College applications force mixed-race teens to color outside the lines

College applications force mixed-race teens to color outside the lines

The Mash: For teens, by teens

Steffie Drucker
Niles North High School, Skokie, Illinois

Josh Kalamotousakis
John F. Kennedy High School, Chicago, Illinois

The Mash is a weekly newspaper and Web site that is here to serve you, the Chicago-area teenager.

The paper is distributed for free each Thursday at Chicago-area high schools and is written largely by high school students. Our student contributors influence most of the paper’s coverage, so it’s a publication and Web site created for you, about you and, most important, by you.

The college process is filled with questions. First, students must ask themselves what type of school they want to attend and narrow down schools to only a short list of places to apply. The process can be confusing enough since schools ask for different essays, transcripts or letters of recommendation.
Unfortunately, there’s one question students are asked that should be simple to answer but isn’t always: to identify their race and ethnicity.

For some students, identifying themselves is hard because they don’t fit into a single box. And they’re not alone—according to 2010 census data, more than 9 million people in the U.S. identify themselves as being two or more races, up from about 6.8 million in 2000.

Matthew Ibrahim, a senior at Niles North who considers himself Assyrian because his family’s roots are in the Middle East, falls into this category.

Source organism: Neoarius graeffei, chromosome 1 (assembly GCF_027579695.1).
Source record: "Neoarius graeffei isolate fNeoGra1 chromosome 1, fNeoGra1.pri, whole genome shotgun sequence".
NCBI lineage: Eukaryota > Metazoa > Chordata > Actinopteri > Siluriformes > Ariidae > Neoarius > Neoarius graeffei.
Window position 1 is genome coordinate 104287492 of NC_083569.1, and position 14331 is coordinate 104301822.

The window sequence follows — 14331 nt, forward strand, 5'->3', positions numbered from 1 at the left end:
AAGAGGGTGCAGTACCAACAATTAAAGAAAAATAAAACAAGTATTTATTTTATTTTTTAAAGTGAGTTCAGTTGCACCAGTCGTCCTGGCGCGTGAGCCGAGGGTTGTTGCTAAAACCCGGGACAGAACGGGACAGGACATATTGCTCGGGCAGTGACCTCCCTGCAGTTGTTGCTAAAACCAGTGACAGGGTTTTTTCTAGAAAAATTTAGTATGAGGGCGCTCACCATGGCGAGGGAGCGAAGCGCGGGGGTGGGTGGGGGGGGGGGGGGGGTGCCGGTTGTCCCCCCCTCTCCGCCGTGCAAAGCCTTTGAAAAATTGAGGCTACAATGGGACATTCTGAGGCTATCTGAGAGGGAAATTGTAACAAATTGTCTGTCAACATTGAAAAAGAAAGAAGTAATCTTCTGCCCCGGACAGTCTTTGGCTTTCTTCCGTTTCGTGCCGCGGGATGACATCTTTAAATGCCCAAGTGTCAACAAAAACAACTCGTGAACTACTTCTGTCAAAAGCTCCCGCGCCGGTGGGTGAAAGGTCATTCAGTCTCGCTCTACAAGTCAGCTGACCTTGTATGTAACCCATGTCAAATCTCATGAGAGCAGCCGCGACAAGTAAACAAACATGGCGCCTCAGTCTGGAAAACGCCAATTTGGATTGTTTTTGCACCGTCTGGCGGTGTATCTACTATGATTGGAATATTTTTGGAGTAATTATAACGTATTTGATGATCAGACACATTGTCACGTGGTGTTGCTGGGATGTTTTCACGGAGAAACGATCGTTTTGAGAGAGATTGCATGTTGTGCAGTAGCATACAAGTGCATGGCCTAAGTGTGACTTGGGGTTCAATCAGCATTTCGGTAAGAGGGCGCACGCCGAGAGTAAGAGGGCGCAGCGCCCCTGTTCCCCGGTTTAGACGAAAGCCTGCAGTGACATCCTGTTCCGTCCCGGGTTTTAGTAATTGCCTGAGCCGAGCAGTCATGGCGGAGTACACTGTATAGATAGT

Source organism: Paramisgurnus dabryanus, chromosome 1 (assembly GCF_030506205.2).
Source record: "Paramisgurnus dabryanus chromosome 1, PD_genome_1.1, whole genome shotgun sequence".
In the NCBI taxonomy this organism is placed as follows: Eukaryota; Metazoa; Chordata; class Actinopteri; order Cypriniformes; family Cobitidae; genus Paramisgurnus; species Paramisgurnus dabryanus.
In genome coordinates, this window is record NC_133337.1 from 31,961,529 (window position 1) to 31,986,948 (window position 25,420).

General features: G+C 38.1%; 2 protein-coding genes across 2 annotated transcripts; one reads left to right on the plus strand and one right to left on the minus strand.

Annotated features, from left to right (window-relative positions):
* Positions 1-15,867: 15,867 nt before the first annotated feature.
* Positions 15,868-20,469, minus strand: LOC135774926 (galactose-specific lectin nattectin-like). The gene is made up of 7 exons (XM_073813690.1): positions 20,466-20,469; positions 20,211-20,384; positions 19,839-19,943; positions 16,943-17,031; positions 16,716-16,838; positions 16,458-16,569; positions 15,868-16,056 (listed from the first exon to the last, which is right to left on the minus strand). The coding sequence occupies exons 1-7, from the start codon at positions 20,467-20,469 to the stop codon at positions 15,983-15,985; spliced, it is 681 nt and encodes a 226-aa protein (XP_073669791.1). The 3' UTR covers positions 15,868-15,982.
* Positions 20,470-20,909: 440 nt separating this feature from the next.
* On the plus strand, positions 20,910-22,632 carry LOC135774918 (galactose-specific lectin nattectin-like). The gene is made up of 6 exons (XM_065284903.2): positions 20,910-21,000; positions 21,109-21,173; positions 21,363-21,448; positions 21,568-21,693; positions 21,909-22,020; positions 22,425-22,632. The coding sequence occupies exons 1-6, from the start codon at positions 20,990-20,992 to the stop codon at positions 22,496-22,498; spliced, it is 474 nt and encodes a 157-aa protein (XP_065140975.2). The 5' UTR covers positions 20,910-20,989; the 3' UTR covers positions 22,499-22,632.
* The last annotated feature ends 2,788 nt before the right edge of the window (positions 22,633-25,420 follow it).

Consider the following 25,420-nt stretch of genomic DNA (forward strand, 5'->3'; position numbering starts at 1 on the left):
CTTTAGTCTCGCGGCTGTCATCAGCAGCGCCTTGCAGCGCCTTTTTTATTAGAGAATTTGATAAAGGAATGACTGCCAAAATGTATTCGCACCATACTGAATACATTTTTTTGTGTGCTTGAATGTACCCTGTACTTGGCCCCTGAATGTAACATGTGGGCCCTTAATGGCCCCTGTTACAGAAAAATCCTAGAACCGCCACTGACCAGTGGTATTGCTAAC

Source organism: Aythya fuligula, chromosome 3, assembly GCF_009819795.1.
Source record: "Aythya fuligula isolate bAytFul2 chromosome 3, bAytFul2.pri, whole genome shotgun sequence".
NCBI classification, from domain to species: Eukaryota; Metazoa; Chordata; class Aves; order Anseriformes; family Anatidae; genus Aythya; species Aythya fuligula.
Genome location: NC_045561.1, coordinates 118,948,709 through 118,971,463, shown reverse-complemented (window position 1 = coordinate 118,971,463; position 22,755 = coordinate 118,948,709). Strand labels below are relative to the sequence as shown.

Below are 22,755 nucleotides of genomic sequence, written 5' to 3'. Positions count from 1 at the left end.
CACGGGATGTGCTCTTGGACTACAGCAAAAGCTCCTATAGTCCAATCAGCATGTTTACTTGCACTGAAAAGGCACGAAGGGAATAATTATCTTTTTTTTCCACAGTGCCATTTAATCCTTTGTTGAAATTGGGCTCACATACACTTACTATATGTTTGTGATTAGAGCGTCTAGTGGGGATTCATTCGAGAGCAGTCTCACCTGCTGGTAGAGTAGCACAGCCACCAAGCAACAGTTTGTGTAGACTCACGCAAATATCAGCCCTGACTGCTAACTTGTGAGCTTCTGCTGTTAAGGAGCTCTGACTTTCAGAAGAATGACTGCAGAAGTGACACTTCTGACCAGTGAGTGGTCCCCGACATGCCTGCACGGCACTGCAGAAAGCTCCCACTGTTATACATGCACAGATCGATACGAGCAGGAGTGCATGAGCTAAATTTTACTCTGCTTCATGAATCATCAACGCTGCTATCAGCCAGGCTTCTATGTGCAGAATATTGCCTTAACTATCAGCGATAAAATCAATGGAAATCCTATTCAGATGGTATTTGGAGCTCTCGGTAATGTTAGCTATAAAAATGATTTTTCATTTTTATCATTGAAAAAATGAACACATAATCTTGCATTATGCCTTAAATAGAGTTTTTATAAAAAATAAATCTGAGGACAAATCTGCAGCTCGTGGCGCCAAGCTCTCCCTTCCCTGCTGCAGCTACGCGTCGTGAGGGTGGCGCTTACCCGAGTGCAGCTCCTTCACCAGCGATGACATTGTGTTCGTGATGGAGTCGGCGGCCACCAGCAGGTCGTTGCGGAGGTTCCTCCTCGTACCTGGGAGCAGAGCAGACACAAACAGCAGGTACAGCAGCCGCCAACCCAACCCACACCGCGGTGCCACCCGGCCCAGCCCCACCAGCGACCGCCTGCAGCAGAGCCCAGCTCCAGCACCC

“I don’t feel like I fit into a box,” he says. Ibrahim usually checks white since that’s his skin color or Asian since the Middle East is technically in Asia. But, he says, “It makes me feel dishonest.”…

…Sally Rubenstone, a former college admissions officer, author of “Panicked Parents Guide to College Admissions” and a senior advisor at the college process advice site, sympathizes with multiracial students who say they’re torn between checking different boxes. “Kids are becoming more and more mixed,” she says. “Not everyone identifies with one race or another.”

Kennedy senior John Gonzalez, who identifies himself as Mexican and white, feels that being multiracial is to his advantage since each race has its perks. “I know that if I put down Mexican, I’ll have a better chance getting into some schools than if I would say I’m (only) white.”

Rubenstone does believe that being multiracial has its advantages—though not for the same reason as Gonzalez. “Colleges like (the diversity brought by mixed race and ethnicity students) because they can get a Puerto Rican kid and a Greek kid in one student,” she says. “It makes the student (body) a bit more interesting.”…

Read the entire article here.

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